Since it's spring -- or at least, feeling spring-like -- I'm going to start today's roundup with the announcement of a new feature you'll see sprouting in our blog rail this coming week. It's called "Change My Mind": Two bloggers will debate a topical subject and readers will be able to vote on who won. You can see the American debut of the debate here: Ezra Levant took on Bill McKibbon over whether the Keystone XL pipeline should be allowed in the U.S. Our Canadian debut will pit two prominent Muslim women -- Farzana Hassan and Farah Mawani -- over whether Islamic face coverings should be banned in Canada. More great debates to come.
In other news, it was the week that started -- and ended -- with the Kony 2012 video. Unless you have been living under a rock (or, come to think of it, on the lam in an African jungle), you could not avoid being aware of the controversy surrounding the viral video made by Invisible Children. The video is about the murderous Ugandan rebel Joseph Kony, whose "Lord's Resistance Army" recruited (kidnapped) thousands of children from the South Sudan and turned them into merciless soldiers. Kony's been in hiding somewhere in Africa for years at this point, and is now being hunted down by numerous forces, among them U.S. Navy Seals. Which brings the whole Kony video into question, as contributor Glen Pearson points out in an important four-part series of blogs he did for us on the subject (you can read all of them here, and also see the Kony video here):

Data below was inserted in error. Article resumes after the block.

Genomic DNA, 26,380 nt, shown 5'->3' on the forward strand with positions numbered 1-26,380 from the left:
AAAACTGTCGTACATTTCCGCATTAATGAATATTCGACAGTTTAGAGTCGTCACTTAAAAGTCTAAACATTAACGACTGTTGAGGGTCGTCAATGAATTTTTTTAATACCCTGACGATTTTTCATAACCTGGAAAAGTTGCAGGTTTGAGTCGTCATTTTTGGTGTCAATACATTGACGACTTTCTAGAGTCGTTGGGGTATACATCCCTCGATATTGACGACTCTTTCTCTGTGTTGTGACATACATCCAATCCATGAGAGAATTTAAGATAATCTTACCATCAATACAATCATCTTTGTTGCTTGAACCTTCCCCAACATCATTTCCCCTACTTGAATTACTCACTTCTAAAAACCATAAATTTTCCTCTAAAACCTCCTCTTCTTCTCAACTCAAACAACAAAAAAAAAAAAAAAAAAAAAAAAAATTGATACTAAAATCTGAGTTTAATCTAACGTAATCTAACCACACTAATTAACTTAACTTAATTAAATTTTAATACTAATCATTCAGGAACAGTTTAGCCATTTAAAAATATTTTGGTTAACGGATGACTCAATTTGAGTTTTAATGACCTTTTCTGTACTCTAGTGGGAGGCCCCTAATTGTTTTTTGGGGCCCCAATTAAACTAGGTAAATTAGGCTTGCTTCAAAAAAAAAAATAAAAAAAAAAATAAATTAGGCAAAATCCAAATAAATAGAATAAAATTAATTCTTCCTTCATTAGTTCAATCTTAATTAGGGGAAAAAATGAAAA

The 30-minute film by Invisible Children implies that Kony remains a major political and military figure in Uganda, still recruiting child soldiers at significant levels, and destabilizing the region -- none of which is true. I grew increasingly troubled over the video as I spoke with NGO leaders and workers in the northern Ugandan region who have endured ongoing worries over the influence of Invisible Children -- the group responsible for compiling and promoting the video Kony 2012.
Pearson knows what he's talking about. Now director of the London (Ontario) Food Bank, he has worked extensively and continues to work with development projects in Sudan. He sums up the increasing skepticism and misgivings about Invisible Children's work with this: